# What is the optimal solution

I am trying to maximize my objective function $$3x_1+5x_2$$ subject to \begin{align} x_1+2x_2&\leq5\\ x_1&\leq3\\ x_2&\leq2\end{align}

where $$x_1,x_2 \geq0$$

so this is what I did \begin{align} x_3&=5-x_1-2x_1 \\ x_4&=3-x_1\\ x_5&=2-x_2\\ z&=3x_1+5x_2\end{align}

I chose $x_2$ since it has the bigger coefficient, then replaced $x_5$, resulting in

\begin{align}x_2&=2-x_5\\ x_3&=1-x_1+2x_5\\ x_4&=3-x_1\\ z&=10+3x_1-5x_5\end{align}

I then chose $x_1$ and replaced $x_3$ to get

\begin{align}x_1&=1-x_3+2x_5\\ x_2&=2-x_5\\ x_4&=2+x_3-2x_5\\ z&=13-3x_3+x_5\end{align}

I then chose $x_5$ and replaced $x_2$ to get \begin{align}x_5&=2-x_2\\ x_1&=5-2x_2-x_3\\ x_4&=-2+x_2+x_3\\ z&=15-x_2-3x_3\end{align}

However, the optimal solution is supposed to be $14$, where I should have replaced $x_4$ in my last iteration. I have no idea why was $x_4$ chosen over $x_2$, can someone help me?

• First of all you mixed up x,y and $x_1,x_2$. – callculus Mar 15 '17 at 13:40
• great job picking up an obvious typo – Goodbye World Mar 15 '17 at 13:44
• Can you just use the Corner Principle? There are only five to check. – Matthew Leingang Mar 15 '17 at 13:50
• I was trying to use the Dantzig's pivot rule to solve this question – Goodbye World Mar 15 '17 at 13:52
• It´s better to recognize an obvious error than do not recognize it. You are welcome. – callculus Mar 15 '17 at 14:04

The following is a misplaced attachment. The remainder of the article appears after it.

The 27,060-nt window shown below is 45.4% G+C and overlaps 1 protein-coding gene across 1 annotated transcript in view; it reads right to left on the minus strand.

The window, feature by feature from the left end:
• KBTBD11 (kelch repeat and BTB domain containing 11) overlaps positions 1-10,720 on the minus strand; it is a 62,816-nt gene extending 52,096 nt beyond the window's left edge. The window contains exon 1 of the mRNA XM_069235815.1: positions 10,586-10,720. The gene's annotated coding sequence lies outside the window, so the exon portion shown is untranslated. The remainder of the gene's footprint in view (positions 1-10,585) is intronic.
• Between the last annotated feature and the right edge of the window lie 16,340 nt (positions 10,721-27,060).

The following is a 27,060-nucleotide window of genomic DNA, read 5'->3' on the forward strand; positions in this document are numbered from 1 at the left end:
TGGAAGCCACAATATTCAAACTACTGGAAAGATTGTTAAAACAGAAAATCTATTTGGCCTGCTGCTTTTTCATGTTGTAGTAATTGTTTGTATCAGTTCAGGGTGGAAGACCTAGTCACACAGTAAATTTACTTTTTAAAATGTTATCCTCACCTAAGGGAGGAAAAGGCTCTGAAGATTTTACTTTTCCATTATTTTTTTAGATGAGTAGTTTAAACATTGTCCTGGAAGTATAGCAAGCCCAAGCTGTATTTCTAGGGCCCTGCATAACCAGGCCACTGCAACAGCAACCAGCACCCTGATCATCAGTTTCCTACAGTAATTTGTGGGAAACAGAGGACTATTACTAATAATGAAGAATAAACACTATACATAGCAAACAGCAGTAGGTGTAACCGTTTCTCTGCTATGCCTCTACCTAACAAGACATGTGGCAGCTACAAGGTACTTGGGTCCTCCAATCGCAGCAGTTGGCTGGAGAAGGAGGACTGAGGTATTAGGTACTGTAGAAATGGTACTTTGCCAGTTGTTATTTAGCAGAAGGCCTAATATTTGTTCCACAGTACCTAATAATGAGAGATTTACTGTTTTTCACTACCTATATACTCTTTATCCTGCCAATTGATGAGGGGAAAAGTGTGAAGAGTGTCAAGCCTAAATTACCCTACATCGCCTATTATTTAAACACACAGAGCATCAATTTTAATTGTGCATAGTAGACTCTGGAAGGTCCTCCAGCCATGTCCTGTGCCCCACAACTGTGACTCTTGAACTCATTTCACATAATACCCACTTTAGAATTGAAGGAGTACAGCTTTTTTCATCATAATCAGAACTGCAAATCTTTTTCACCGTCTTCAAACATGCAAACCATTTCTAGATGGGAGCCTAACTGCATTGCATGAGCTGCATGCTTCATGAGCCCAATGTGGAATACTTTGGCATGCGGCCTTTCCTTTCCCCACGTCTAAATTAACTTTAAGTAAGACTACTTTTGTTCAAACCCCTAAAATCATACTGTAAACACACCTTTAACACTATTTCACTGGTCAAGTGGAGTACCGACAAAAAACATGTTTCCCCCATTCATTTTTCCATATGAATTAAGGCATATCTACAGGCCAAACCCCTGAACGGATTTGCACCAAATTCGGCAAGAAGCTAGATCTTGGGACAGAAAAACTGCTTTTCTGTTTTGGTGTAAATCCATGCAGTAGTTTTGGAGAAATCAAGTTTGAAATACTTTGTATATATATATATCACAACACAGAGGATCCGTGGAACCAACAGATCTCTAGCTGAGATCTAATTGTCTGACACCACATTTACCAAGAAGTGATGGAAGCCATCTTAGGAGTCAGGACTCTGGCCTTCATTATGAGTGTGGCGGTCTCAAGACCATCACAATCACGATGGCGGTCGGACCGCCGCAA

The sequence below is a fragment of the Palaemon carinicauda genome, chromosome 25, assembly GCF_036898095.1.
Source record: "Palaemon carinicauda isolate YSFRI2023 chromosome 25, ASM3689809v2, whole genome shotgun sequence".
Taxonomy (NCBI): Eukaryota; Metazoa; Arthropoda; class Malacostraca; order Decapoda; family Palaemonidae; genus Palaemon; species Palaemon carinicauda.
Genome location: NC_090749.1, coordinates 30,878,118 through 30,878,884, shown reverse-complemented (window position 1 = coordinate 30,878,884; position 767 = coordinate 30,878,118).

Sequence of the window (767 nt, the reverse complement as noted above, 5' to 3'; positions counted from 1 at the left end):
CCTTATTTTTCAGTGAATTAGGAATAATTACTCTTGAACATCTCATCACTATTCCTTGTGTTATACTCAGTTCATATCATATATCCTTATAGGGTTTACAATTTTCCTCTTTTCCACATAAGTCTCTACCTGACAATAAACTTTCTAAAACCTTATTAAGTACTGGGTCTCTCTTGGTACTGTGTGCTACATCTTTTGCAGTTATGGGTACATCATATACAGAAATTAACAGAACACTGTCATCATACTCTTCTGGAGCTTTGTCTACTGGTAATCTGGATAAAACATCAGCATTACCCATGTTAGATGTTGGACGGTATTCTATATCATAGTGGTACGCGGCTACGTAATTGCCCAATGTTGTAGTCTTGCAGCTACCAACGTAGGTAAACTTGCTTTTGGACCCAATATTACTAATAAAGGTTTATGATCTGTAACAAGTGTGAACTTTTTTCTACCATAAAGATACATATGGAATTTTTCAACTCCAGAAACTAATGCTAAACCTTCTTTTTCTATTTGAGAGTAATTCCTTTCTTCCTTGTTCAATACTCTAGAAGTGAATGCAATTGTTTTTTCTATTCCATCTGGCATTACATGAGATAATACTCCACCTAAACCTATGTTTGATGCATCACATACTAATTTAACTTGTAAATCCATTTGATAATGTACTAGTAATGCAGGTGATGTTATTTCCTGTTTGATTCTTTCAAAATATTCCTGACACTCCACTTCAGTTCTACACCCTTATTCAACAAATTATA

My Solution : I prefer to solve these questions using coordinate geometry.

Let me change variables from $x_1$ and $x_2$ to $x$ and $y$ respectively, since it'll be easier then.

First inequality :

$x+2y \le 5$ This represents the following area in coordinate axes :

Another inequality :

$0 \le x \le 3$ , $0 \le y \le 2$

This bounds the reigon to the area enclosed by black line.

Now, notice another line $3x+5y=0$.The value $3x+5y$ represents the $\sqrt{34}$ times the distance of a point $(x,y)$ from the line. (distance will be $\frac {3x+5y}{\sqrt{34}}$)

Therefore if distance is maximum, $3x+5y$ will be maximum.

Blue line is $3x+5y=0$

Now we have to find a point which lies in the reigon bounded by black lines, and is also farthest from the line(Perpendicular distance).

Obviously it's the point on the upper-right corner of the pentagon i.e. $(3,1)$

Now we are done.

You want $3x+5y$

$3\times3+5\times1$

$\max{(3x+5y)}=14$

Coming to your solution, I think we cannot solve using this approach because we cannot comment on the value of variables as they are dependent on each other too. (First inequality)

Therefore by your approach we can just get rough estimate of its maximum value, not exact.

Hope it helps!

Given the shape of the equations, the domain must be a rectangle from which the top-right corner has been cut out. As the coefficients of the objective function are both positive, the solution must be at one of the vertices of the cut.

We solve

$$x_1+2x_2=5, x_1=3\to\color{green}{(3,1)\to14},$$ and $$x_1+2x_2=5, x_2=2\to(1,2)\to13.$$